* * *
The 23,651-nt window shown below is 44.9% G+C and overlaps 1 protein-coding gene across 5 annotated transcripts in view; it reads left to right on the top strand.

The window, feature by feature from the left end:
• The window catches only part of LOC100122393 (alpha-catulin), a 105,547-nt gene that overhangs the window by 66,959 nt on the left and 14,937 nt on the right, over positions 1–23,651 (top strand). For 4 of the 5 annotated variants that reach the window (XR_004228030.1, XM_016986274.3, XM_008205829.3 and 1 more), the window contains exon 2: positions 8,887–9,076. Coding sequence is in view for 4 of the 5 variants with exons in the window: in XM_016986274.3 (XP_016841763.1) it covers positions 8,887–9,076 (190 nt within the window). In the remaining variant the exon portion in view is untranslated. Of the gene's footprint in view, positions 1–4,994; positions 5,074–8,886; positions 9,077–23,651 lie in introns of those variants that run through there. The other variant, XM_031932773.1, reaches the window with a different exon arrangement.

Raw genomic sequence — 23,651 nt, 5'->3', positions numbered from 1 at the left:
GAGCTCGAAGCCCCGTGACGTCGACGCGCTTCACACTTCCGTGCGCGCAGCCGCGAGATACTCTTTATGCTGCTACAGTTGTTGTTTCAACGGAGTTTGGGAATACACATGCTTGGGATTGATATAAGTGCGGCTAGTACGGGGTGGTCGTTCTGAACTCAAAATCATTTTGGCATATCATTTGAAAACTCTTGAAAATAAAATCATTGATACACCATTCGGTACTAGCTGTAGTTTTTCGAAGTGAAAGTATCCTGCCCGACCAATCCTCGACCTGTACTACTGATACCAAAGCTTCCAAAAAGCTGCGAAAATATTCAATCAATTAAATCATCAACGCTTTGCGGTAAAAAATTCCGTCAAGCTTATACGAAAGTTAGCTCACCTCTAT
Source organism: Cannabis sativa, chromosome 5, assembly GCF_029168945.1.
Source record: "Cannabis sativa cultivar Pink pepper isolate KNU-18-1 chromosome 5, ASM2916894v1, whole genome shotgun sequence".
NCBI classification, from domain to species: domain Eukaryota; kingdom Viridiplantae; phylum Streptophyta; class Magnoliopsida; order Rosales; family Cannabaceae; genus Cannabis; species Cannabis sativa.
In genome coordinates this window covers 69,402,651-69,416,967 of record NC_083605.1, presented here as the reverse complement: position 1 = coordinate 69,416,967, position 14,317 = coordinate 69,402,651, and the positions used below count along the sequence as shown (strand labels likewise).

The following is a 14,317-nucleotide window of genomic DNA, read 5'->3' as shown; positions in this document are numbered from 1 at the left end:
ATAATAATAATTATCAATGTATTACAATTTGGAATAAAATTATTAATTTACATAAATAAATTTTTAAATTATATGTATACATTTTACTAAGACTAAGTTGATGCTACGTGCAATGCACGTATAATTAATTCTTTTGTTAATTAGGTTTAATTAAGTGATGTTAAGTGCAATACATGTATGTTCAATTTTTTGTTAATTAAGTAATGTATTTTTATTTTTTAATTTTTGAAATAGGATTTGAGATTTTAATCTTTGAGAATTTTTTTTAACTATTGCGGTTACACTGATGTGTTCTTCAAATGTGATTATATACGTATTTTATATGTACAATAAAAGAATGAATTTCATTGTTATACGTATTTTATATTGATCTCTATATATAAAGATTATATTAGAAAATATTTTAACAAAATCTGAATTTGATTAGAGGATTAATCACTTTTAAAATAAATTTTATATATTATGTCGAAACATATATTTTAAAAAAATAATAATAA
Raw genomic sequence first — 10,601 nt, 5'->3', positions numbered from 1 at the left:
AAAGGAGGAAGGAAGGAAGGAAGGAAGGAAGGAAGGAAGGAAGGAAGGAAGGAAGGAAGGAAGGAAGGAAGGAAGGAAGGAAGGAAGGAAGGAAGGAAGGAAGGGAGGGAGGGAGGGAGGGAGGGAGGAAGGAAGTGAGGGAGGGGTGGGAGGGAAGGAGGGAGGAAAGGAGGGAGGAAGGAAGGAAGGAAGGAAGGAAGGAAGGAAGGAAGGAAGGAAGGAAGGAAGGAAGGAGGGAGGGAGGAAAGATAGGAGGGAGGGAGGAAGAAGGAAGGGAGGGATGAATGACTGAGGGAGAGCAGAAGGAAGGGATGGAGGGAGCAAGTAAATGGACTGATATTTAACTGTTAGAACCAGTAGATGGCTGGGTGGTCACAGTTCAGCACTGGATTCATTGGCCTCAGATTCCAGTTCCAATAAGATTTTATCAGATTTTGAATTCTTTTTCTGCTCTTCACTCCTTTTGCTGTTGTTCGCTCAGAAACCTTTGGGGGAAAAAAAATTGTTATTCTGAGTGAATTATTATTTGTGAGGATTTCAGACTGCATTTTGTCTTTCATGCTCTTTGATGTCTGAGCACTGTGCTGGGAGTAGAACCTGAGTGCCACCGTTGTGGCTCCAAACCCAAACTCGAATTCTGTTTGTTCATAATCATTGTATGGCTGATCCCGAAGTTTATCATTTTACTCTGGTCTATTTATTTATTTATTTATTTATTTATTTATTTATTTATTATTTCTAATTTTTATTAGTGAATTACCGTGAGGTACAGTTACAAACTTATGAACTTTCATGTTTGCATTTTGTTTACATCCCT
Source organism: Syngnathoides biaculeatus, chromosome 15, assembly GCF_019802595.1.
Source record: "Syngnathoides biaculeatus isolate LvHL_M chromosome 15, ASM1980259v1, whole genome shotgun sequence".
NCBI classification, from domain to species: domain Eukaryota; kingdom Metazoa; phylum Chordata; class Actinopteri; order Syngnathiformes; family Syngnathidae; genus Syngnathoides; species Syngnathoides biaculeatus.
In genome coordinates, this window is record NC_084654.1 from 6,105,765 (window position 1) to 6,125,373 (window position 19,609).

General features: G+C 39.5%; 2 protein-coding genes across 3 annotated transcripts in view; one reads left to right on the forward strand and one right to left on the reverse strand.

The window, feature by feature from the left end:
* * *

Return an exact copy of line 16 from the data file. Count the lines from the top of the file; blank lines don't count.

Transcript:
NCBI classification, from domain to species: domain Eukaryota; kingdom Metazoa; phylum Chordata; class Actinopteri; order Syngnathiformes; family Syngnathidae; genus Syngnathoides; species Syngnathoides biaculeatus.